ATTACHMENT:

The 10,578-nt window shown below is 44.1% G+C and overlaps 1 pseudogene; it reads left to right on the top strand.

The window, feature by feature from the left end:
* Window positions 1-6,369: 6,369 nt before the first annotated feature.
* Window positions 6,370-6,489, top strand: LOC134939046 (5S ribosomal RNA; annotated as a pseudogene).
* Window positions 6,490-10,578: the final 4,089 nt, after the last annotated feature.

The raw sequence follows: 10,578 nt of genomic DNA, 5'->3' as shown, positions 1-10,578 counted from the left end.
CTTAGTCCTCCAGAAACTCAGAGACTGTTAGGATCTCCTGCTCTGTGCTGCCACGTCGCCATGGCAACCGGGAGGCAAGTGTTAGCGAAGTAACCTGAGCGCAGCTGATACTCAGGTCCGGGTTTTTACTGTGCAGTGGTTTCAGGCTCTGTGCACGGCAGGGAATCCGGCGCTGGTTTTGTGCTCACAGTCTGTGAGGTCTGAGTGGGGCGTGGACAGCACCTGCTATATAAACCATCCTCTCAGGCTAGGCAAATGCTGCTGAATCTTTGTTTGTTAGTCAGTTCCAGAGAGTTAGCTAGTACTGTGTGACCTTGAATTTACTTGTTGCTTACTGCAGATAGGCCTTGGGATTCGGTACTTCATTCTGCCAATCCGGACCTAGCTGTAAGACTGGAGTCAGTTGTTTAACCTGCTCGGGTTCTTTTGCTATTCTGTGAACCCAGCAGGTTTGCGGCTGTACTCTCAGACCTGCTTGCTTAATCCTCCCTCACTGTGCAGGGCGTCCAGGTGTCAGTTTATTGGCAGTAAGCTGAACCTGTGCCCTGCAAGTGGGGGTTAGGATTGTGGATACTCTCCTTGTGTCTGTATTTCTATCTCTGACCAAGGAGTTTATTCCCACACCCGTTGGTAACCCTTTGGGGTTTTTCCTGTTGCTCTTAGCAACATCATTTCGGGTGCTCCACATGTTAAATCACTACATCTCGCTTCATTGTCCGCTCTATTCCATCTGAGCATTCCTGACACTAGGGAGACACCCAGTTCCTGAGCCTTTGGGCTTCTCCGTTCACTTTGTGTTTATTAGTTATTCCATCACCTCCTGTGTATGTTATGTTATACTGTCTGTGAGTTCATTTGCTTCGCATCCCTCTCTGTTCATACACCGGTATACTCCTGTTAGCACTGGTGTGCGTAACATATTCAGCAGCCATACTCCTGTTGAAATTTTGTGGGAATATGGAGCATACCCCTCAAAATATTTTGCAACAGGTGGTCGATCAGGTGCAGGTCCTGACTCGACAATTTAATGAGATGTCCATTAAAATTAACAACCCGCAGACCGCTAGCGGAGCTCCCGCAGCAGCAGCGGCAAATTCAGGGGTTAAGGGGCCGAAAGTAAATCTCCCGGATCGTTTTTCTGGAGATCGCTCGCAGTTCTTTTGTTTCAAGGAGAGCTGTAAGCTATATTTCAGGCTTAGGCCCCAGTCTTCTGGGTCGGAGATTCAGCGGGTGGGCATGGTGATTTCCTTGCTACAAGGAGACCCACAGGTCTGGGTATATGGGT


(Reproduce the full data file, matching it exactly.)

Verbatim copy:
The 10,578-nt window shown below is 44.1% G+C and overlaps 1 pseudogene; it reads left to right on the top strand.

The window, feature by feature from the left end:
* Window positions 1-6,369: 6,369 nt before the first annotated feature.
* Window positions 6,370-6,489, top strand: LOC134939046 (5S ribosomal RNA; annotated as a pseudogene).
* Window positions 6,490-10,578: the final 4,089 nt, after the last annotated feature.

The raw sequence follows: 10,578 nt of genomic DNA, 5'->3' as shown, positions 1-10,578 counted from the left end.
CTTAGTCCTCCAGAAACTCAGAGACTGTTAGGATCTCCTGCTCTGTGCTGCCACGTCGCCATGGCAACCGGGAGGCAAGTGTTAGCGAAGTAACCTGAGCGCAGCTGATACTCAGGTCCGGGTTTTTACTGTGCAGTGGTTTCAGGCTCTGTGCACGGCAGGGAATCCGGCGCTGGTTTTGTGCTCACAGTCTGTGAGGTCTGAGTGGGGCGTGGACAGCACCTGCTATATAAACCATCCTCTCAGGCTAGGCAAATGCTGCTGAATCTTTGTTTGTTAGTCAGTTCCAGAGAGTTAGCTAGTACTGTGTGACCTTGAATTTACTTGTTGCTTACTGCAGATAGGCCTTGGGATTCGGTACTTCATTCTGCCAATCCGGACCTAGCTGTAAGACTGGAGTCAGTTGTTTAACCTGCTCGGGTTCTTTTGCTATTCTGTGAACCCAGCAGGTTTGCGGCTGTACTCTCAGACCTGCTTGCTTAATCCTCCCTCACTGTGCAGGGCGTCCAGGTGTCAGTTTATTGGCAGTAAGCTGAACCTGTGCCCTGCAAGTGGGGGTTAGGATTGTGGATACTCTCCTTGTGTCTGTATTTCTATCTCTGACCAAGGAGTTTATTCCCACACCCGTTGGTAACCCTTTGGGGTTTTTCCTGTTGCTCTTAGCAACATCATTTCGGGTGCTCCACATGTTAAATCACTACATCTCGCTTCATTGTCCGCTCTATTCCATCTGAGCATTCCTGACACTAGGGAGACACCCAGTTCCTGAGCCTTTGGGCTTCTCCGTTCACTTTGTGTTTATTAGTTATTCCATCACCTCCTGTGTATGTTATGTTATACTGTCTGTGAGTTCATTTGCTTCGCATCCCTCTCTGTTCATACACCGGTATACTCCTGTTAGCACTGGTGTGCGTAACATATTCAGCAGCCATACTCCTGTTGAAATTTTGTGGGAATATGGAGCATACCCCTCAAAATATTTTGCAACAGGTGGTCGATCAGGTGCAGGTCCTGACTCGACAATTTAATGAGATGTCCATTAAAATTAACAACCCGCAGACCGCTAGCGGAGCTCCCGCAGCAGCAGCGGCAAATTCAGGGGTTAAGGGGCCGAAAGTAAATCTCCCGGATCGTTTTTCTGGAGATCGCTCGCAGTTCTTTTGTTTCAAGGAGAGCTGTAAGCTATATTTCAGGCTTAGGCCCCAGTCTTCTGGGTCGGAGATTCAGCGGGTGGGCATGGTGATTTCCTTGCTACAAGGAGACCCACAGGTCTGGGTATATGGGT